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One thing I’ve learned from spending many hours flipping though racks of old vinyl is that you should always trust your instincts in record stores. If you think you might like something because of the artwork, song titles, date, or anything else, buy it. Especially if it’s cheap. I’ve stumbled onto many an obscure-yet-excellent LP this way – records that I might never have encountered in any other way if I hadn’t acted on impulse. My latest discovery was the lone, self-titled album from one-time Chicago band Scott Wilk and the Walls.
The simple, brightly-colored angular design on the cover screamed vintage “new wave." So did the band name and the 1980 copyright date. I have a soft spot for this kind of stuff. A large chunk of my favorite albums of all time come from roughly 1976-1985. I had never heard of Scott Wilk and/or the Walls, but at $2.98, why not?
Acting on a vinyl-induced whim paid off once again. This is a really good batch of songs that, like thousands of other really good songs from that era, never got the recognition they deserved.
The first thing you will likely think when giving this record a listen is something like, “Wow, this sounds like a lost Elvis Costello album.” It would be impossible not to, unless you have no idea who Elvis Costello is. Front man Scott Wilk not only delivers a very similar vocal style, but the music could have come out of the Armed Forces sessions.
In a recent interview for Patrick Flanary's Examiner.com column that recounts the band’s history (a very in-depth read for anyone who wants to know the full story behind Scott Wilk and the Walls), Wilk himself comments that he did not consciously attempt to imitate Costello during the album’s recording. Still, there’s no denying that early Declan MacManus is all over these 11 tracks. And that’s not a bad thing. It might be if the music on here wasn’t that good. But since the quality of the material is consistently high, the band is tight and Wilk has impressive vocal chops, it doesn’t really matter.
The record opens with "Radioactive," a punchy, infectious track that perfectly embodies the spirit of new wave and power pop of the late '70s and early '80s, when the energy and edge of punk were transitioning into something a bit more universally palatable. If that song represents the fun side, "Suspicion" - which was the first single and actually got a promo video - represents early new wave's sense of nervousness and paranoia. Much of the album continues down that road, as song titles such as "Danger Becomes Apparent," "Shorting Out" and "Too Many Questions" clearly suggest. "Instant This, Instant That" is a late-album highlight, which thematically seems a quarter-of-a-century ahead of its time and takes an unsuspected, doo-wop-styled turn during its chorus. Slower songs "Careless" and "Shadow-Box Love" prove just how skilled Wilk is vocally. The entire LP is well-written and there was obviously no shortage of talent in this band; there's no reason they shouldn't have received plenty of attention.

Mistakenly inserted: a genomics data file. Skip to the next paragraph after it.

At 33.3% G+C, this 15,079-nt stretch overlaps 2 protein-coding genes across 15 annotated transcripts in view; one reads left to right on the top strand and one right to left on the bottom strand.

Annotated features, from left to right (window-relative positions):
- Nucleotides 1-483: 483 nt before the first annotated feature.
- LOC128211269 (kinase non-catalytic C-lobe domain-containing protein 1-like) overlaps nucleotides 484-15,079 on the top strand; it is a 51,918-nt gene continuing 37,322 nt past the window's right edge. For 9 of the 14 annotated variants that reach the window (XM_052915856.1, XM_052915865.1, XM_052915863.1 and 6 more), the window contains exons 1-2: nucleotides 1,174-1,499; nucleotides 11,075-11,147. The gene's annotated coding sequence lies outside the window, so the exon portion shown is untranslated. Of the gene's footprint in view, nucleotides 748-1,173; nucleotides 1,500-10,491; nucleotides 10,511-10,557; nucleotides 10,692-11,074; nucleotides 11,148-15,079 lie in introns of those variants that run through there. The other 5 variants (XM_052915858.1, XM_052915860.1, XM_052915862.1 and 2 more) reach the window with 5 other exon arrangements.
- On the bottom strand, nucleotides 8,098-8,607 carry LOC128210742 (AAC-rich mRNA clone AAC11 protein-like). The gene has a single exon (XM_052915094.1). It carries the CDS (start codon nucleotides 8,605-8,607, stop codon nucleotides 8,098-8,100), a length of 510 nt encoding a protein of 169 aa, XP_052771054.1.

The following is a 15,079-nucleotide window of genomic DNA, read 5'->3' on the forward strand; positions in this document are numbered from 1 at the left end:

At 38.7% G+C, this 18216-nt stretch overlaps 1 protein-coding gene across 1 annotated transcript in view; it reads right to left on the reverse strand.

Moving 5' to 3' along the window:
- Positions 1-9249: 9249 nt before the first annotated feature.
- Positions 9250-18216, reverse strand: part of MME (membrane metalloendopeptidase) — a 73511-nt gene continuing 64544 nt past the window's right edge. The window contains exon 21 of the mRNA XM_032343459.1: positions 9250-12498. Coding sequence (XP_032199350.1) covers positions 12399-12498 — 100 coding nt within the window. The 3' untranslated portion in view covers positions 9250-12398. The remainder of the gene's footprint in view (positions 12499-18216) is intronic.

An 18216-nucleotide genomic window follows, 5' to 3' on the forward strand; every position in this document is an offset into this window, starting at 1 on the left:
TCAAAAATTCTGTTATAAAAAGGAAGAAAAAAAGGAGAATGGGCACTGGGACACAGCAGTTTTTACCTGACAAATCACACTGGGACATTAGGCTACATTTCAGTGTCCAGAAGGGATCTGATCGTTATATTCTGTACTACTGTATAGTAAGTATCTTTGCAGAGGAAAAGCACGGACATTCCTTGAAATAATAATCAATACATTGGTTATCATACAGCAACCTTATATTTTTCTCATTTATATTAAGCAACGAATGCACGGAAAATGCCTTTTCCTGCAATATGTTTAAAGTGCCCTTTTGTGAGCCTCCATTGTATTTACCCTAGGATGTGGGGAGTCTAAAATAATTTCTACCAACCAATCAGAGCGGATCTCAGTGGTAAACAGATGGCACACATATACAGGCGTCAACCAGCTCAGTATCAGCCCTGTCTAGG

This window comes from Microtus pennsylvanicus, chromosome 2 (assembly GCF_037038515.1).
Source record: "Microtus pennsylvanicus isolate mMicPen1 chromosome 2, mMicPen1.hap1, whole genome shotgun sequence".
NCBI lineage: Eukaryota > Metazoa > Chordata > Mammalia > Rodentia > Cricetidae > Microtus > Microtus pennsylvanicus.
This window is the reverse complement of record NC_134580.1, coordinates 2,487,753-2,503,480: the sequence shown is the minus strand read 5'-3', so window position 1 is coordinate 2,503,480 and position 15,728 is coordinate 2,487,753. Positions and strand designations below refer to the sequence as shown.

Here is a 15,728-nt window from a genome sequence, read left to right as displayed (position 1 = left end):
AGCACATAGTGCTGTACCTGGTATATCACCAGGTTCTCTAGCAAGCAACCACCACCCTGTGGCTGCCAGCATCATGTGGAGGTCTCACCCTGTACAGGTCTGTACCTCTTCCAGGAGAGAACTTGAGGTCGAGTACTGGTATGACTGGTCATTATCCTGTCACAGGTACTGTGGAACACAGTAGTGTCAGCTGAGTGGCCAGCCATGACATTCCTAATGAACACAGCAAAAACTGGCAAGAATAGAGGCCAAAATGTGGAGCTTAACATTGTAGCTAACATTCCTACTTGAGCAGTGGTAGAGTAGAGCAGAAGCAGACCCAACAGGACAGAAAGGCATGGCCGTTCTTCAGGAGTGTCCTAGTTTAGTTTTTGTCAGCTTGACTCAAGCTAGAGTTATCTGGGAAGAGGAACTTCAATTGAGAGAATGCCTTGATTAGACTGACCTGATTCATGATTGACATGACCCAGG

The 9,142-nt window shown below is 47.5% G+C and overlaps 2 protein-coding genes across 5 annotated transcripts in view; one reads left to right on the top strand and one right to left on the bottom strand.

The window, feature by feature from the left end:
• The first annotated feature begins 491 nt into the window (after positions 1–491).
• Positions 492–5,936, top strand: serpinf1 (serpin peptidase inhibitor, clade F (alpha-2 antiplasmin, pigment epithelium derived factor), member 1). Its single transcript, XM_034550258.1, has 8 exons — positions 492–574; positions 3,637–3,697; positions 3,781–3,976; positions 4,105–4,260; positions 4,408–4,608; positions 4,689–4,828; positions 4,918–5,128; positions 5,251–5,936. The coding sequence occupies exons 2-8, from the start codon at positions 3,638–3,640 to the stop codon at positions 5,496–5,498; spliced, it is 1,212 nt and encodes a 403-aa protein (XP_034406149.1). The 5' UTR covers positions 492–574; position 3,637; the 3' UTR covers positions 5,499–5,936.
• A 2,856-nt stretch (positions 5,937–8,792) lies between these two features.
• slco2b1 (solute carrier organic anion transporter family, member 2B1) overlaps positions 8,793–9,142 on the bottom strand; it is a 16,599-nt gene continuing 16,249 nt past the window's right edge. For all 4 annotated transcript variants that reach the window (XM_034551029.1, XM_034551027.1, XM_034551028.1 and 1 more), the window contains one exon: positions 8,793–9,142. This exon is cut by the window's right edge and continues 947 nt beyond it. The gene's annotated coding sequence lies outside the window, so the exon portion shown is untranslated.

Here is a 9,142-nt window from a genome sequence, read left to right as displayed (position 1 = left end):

Unfortunately, the album never took off. This - along with management issues - marked the end of Scott Wilk and the Walls despite the fact that the band was armed with a second album's worth of material. The lone LP remains obscure and until recently, unreleased in any format aside from vinyl (Wounded Bird Records is now selling it on CD). You can listen to vinyl rips of a few tracks below.